It looks like we've lost your brother or sister. I woke up this morning and my first thought was that I didn't feel sick today. The spotting had already started. I went to the doctor and they did an ultrasound, where they showed the new baby was measuring at 4 weeks instead of 5 and a half, which makes a big difference very early on. It's gotten worse and it's pretty clear this one isn't going to work out.

It makes me sad and angry. I feel humiliated that I told people about your new brother or sister--we should have waited, I guess. I was only telling people I wanted to be there to support me if something did go wrong, but instead I'm just ashamed and want to hide.

I feel guilty that I don't feel that sad. Disappointed, sure, but mostly I just feel like, well, that's a bummer, maybe next time. And I miss you all the more, because I shouldn't have to go through this. I should already have a living child.

I'm still so grateful for the life you did have. I love you so much.

Thursday, November 26, 2009


Today was strange. Wonderful, but strange. We had a quiet family thanksgiving dinner with our family, then a raucous dinner with friends. At both places, people talked about you, asked about you, said they were sorry you were gone. We're so incredibly lucky--everyone has been very supportive. We decided that we didn't want to act like you never were. We talk about you often, and pretty much everyone seems to respect that.

At the same time, I felt like I was abandoning you. Because today we told people about your new brother or sister, who we just found out we're expecting. Your new sibling will be born right around your birthday; the due date is July 26, and you were born just ten days earlier.

It's so confusing. It feels like a betrayal. Sometimes I talk to your new sibling, but every time I do, I feel like I should really be talking to you. And I feel like I can't see or hold either of you right now; if you're only near me in your spirits, then somehow I should be trying to "keep it fair" how much I talk to either of you.

This new baby doesn't change how much Daddy and I love you. Not one bit. And our family will always be incomplete; we will always be missing you.

Today, on this day we're supposed to be grateful, I am grateful for both my children. I'm grateful for you, for your short life inside me and for how much you changed Daddy's and my world. And I'm grateful for your brother or sister.

Take care of each other, if you're out there.

Wednesday, November 11, 2009

Swine Flu

Mommy and Daddy got swine flu.

That? Sucked. It's the first thing I'm not sorry you missed. It feels like being the butt of a cosmic joke, because we were exposed to the virus over the weekend of your memorial. That stings. Especially since I got the H1N1 vaccination two weeks before that--shortlisted because I was listed as pregnant. Didn't do me much good, unless it made the sickness milder.

It was rather nice having such an extended period of time off (five days, two workdays after taking six days). But that has sting in it too; I should be on maternity leave. Generally speaking, I like my job--at times I even love it. But the holidays are rough at work, and I was so excited that I could spend an entire holiday season--my favorite time of the year--free of work.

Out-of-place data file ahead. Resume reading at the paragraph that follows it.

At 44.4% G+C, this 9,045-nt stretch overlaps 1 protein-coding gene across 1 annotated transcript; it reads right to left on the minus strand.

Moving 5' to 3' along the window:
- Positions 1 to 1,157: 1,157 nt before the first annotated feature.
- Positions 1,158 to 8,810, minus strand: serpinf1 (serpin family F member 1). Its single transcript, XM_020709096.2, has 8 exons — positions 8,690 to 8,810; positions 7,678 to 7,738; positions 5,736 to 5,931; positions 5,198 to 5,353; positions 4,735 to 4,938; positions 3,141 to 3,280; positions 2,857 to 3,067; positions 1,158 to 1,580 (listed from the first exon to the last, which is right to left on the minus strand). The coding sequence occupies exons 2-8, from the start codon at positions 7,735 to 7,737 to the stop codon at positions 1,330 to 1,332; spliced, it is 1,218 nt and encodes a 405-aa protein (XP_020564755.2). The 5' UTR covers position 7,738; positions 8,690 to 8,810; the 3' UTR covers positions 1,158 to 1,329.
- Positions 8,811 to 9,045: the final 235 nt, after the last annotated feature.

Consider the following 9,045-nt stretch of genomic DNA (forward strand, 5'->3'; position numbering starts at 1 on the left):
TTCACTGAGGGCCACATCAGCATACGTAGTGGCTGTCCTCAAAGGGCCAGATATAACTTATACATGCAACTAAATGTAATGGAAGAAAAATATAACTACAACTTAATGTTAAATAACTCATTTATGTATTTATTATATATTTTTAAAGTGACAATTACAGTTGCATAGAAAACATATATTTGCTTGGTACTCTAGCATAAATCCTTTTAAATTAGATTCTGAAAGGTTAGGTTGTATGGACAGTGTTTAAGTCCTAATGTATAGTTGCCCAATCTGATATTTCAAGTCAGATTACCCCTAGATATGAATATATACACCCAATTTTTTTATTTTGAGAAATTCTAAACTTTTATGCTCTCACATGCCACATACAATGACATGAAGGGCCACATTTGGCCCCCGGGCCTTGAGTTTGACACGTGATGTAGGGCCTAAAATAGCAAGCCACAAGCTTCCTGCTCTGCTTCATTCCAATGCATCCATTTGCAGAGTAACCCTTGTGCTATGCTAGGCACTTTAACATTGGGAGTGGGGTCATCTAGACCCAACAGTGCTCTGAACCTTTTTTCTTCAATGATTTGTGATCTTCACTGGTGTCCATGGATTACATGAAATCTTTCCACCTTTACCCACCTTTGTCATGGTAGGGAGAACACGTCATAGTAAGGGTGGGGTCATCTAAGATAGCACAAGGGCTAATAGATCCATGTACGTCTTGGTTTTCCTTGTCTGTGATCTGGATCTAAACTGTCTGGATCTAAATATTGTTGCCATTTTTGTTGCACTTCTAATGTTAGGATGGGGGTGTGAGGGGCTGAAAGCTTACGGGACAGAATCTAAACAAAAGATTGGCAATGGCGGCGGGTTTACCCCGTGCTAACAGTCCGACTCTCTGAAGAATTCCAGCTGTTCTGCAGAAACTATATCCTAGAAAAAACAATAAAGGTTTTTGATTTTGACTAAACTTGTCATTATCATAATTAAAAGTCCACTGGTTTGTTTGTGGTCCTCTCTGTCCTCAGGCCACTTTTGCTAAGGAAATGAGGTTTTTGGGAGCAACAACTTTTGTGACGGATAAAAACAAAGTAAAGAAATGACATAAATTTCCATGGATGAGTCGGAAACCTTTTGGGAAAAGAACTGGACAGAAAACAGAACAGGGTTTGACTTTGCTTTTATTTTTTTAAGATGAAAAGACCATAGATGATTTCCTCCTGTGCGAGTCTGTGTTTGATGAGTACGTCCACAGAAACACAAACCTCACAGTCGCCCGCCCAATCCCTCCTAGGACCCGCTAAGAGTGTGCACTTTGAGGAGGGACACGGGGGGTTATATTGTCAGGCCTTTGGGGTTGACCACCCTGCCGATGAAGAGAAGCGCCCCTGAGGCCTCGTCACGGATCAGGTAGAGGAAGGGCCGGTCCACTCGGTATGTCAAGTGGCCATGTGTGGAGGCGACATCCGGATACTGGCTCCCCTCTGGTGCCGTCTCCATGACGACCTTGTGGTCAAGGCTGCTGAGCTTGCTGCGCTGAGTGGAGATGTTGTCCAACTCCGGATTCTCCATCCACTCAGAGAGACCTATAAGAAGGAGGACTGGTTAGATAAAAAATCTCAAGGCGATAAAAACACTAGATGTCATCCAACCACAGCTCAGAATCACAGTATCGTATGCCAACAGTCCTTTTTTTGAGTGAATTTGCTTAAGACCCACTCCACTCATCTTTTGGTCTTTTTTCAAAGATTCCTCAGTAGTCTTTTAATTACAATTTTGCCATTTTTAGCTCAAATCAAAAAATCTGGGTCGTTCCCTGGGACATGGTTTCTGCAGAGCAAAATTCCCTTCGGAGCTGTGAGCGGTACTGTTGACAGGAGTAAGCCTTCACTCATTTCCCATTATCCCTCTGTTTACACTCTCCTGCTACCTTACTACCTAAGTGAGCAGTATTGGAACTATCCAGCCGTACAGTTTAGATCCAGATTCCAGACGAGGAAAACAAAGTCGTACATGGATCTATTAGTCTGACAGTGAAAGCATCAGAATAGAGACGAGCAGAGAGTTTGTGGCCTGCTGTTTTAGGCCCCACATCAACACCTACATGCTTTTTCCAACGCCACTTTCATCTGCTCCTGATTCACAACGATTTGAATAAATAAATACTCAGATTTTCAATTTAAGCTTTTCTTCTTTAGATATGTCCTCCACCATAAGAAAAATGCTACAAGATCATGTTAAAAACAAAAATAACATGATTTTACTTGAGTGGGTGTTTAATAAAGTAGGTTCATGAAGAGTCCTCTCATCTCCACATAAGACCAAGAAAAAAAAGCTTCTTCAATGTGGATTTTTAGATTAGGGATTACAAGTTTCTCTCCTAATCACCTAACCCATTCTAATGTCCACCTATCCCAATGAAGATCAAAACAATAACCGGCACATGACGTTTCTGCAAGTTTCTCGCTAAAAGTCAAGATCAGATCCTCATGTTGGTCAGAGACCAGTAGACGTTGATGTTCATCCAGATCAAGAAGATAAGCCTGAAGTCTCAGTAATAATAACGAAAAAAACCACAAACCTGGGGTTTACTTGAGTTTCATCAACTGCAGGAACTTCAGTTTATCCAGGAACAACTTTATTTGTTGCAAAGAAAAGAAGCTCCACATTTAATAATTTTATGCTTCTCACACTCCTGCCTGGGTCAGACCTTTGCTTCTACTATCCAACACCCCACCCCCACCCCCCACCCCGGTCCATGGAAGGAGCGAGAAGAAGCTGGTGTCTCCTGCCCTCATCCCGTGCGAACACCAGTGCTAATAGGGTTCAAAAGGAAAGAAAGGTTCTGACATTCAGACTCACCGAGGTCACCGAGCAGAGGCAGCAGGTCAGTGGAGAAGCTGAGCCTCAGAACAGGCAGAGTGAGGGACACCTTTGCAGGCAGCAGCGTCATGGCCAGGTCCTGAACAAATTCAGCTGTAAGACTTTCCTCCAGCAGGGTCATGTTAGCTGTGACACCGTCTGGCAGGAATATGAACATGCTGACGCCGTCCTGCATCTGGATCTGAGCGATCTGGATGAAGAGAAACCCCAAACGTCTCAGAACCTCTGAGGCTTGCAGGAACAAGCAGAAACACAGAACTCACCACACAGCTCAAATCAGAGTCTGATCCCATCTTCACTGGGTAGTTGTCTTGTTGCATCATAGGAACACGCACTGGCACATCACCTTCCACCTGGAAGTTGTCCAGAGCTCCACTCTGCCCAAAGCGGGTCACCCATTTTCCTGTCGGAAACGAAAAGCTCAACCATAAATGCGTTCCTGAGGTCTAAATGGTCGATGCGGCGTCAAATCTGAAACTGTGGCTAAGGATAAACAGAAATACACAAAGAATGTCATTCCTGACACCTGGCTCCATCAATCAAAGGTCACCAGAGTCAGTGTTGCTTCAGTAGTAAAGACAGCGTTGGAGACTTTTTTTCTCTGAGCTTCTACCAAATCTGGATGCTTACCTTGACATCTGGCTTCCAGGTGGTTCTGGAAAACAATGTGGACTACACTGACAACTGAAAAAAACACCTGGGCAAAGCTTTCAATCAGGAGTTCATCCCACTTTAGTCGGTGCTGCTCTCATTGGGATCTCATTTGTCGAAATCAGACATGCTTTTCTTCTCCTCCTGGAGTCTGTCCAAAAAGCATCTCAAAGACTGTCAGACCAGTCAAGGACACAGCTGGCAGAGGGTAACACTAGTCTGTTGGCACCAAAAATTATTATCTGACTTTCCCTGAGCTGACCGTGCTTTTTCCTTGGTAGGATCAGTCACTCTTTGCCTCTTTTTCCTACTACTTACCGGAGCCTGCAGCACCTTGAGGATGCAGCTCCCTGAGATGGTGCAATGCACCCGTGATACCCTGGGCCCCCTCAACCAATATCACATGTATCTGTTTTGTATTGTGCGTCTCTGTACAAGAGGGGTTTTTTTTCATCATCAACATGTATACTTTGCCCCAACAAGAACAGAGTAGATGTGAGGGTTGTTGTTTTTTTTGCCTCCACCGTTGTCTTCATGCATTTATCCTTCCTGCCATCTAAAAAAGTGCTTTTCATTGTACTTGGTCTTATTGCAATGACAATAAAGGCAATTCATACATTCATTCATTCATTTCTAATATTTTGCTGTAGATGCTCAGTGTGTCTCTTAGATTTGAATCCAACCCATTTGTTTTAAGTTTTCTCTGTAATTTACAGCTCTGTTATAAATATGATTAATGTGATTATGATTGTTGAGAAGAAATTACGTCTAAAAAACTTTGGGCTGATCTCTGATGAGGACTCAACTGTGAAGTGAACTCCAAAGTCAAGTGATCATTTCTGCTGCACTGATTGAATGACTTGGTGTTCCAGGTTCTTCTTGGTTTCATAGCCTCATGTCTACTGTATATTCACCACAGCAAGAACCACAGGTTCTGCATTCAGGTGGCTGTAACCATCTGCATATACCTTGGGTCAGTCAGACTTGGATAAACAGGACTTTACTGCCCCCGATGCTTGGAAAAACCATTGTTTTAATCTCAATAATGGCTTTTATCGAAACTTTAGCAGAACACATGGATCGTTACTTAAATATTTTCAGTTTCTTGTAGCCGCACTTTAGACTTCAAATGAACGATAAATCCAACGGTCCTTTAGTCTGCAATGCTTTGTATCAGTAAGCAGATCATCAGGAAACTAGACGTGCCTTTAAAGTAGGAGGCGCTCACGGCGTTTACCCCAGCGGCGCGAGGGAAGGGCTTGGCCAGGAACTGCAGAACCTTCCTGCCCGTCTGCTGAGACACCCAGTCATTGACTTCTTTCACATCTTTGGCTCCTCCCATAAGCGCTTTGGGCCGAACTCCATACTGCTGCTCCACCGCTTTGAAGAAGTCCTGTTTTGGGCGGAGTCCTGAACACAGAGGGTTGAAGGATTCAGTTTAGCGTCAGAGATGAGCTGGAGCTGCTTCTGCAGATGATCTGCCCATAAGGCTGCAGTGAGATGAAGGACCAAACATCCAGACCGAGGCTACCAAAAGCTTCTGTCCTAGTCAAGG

But instead I just got home from the holiday meeting. I'm worried that I won't get enough sleep before I go back tomorrow. And several people are irritated with me that I completely messed up the schedule for everyone else by missing work. Right now, everything feels unfair.

I miss you.

Thursday, November 5, 2009

The Last Moments

You should have been born this week, and that makes me think a lot about the birth you had. It's hard to talk about even now.

We left for the city early--a two and a half hour drive. Our mothers were in one car, and your Daddy and I were in another. We listened to a book on tape--Harry Potter and the Half-Blood Prince--because music was too exhausting for me. The drive is a blur. I remember I was okay for most of the drive. But when we got into the city I began to panic, and when we turned into the hospital driveway I started to panic and cry almost hysterically. I felt in every bone that I couldn't possibly go through with this.

Your Daddy helped me out of the car. I had to hang on his arms pretty heavily. I couldn't look at anything. Anyone. The only thing that was real was your father's arm around me. We had luggage with us, but I couldn't tell you who carried what. We went up to the waiting room. You were still kicking; bouncing around inside me for the last time. I couldn't stop crying. The waiting room was full of babies and women with round bellies whose babies would live. I made it to a chair and curled up. Hid my face and let the tears fall. The wait was endless but I didn't want them to call our names. I wanted to run.

I didn't run. I could only do this one thing for you--I could be a strong, loving mother once and set you free from a life of agony and limitations and surgeries and pain. Or I could be a cowardly, weak mother, forcing you to suffer all the pain I feared. I held my arms around my belly and rocked you, breathing deeply to calm myself. I didn't want your last moments to be full of anxiety and fear.